Along with these fantastic multi talented assistants comes the problem of transience. Over the 4 years we have been open, the library has had 11 staff fill the three positions. We have had 2 consistent assistants through the years, meaning it has been 9 people for one position in 3 years. The families of these amazing women have had to move on, taking with them their previous and newly learned skills.

 Professional Challenges include keeping current with what is happening in the profession. In some instances being far away from your home land cuts off easy access to current developments. It is important to maintain contact and keep in tune with what is happening in your country and internationally to ensure you keep your self up to date. List serves, and twitter help with this along with other PLN tools.

Isolation can be even more of a problem than in your home country, it is important to be in contact with other TL’s around you. If there isn’t a local group, start one up. In HK we have a local group which was started some 16 years ago. People in this group  have left HK to start work in another country and started up their own groups in Ho Chi Minh, Shanghai, this has then led to new groups sprouting up in Beijing, Nanjing and other places. These support groups are invaluable for finding sources, resources and bouncing ideas off each other. The group in HK meets once a month to discuss hot topics, learn new skills and eat cake and drink tea. Professional development opportunities can be arranged with larger groups, spreading news of author visits. Some associations hold their own book awards. Without these local associations, life as a TL can lonely and unsupported.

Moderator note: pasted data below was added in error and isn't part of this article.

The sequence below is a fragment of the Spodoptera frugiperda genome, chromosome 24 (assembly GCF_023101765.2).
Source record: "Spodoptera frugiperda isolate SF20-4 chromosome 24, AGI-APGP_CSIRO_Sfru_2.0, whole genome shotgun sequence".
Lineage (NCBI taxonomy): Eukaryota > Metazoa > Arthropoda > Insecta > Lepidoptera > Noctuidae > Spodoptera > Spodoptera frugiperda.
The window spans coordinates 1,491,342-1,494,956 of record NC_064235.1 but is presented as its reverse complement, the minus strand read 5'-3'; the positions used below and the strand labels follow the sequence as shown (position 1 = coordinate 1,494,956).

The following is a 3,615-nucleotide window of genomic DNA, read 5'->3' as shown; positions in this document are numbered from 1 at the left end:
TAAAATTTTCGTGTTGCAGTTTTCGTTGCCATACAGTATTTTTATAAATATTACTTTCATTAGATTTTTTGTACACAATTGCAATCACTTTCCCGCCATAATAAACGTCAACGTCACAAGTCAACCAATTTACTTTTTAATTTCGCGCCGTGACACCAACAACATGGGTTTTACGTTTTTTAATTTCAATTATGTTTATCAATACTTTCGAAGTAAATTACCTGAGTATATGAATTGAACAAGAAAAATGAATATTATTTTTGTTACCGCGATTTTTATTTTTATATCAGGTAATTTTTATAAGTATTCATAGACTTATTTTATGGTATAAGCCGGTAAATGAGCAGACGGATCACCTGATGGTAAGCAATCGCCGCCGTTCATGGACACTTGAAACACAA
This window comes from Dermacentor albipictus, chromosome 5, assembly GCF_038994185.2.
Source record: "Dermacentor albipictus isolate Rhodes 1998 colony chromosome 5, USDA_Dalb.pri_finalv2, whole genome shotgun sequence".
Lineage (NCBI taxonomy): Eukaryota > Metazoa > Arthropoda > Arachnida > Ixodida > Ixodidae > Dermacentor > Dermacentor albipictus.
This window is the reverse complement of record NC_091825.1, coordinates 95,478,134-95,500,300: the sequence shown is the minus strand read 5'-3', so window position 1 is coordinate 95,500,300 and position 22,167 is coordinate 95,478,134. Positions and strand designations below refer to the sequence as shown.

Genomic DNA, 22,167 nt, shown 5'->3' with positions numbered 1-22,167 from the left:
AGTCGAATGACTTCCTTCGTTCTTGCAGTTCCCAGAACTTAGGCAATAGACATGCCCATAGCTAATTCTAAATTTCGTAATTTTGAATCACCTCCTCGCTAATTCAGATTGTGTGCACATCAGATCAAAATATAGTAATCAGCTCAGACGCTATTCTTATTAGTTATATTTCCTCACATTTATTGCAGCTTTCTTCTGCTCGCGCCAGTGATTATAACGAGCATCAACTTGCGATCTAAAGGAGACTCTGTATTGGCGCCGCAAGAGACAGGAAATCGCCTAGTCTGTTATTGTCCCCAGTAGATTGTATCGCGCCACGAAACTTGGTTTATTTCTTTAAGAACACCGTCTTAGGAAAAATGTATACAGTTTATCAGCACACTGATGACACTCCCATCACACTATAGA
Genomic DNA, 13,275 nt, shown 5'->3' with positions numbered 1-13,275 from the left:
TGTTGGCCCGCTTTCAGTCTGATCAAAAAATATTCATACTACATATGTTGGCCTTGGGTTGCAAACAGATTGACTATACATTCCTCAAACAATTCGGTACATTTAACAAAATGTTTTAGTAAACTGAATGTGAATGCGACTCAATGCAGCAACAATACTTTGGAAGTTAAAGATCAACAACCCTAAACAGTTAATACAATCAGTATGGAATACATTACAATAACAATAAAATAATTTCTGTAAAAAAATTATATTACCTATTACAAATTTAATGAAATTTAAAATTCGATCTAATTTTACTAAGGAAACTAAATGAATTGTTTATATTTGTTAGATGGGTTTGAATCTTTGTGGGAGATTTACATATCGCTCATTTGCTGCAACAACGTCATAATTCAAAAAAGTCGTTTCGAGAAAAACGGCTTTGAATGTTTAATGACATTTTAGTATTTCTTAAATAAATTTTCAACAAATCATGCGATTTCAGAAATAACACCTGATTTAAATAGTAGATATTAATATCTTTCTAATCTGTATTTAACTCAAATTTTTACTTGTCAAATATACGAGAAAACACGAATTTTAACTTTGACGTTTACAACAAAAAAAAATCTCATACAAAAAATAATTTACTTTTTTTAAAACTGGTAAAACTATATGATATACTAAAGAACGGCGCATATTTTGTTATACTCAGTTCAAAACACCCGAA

Sometimes working in a school overseas can be just as or even more challenging as at home. The TL position may be a new position and so will need much advocacy to implement what you believe to be the best program for your school. You are working with educators from all over the world who come with different backgrounds and education. In some places librarians are untrained keepers of books, so to gain the trust and the confidence of the educators you are working with may take a lot of work, and a lot of time. After 4 years in the role at Discovery College, I feel I have finally convinced almost all the staff that I can help them and that they really should work with me. 4 years of pushing that boulder up hill! There is no time for coasting though as we have just received another 22 new staff! The transience in international education keeps us on our toes.


If you are an international educator, what some other challenges you found?   Rewards will be covered next week.


1 comment:

Anonymous said...

HI,

I worked as a TL in an international school in Dubai and I completely concur with all of the comments above and can add a few extra. In Dubai we had to be very sensitive to local customs and conservative opinions on many topics. A previous librarian had spent many hours blacking out genitals in pictures of artworks such as the Sistine Chapel (it didn't look the same!), she also completely blacked out mention of Israel or Judaism in the encyclopaedias. I found these limitations very challenging at times, although it was not my place to fight against them. Also the differing attitudes towards the library and TLs amongst the staff can be disconcerting. Depending on where the teaching staff came from, they could be welcoming or dismissive about the place of the library in the teaching process.
However it is a great experience to work overseas and an excellent way to acquaint yourself with children's literature from other countries and to generally broaden your cultural horizons.

Regards

Katherine Stevens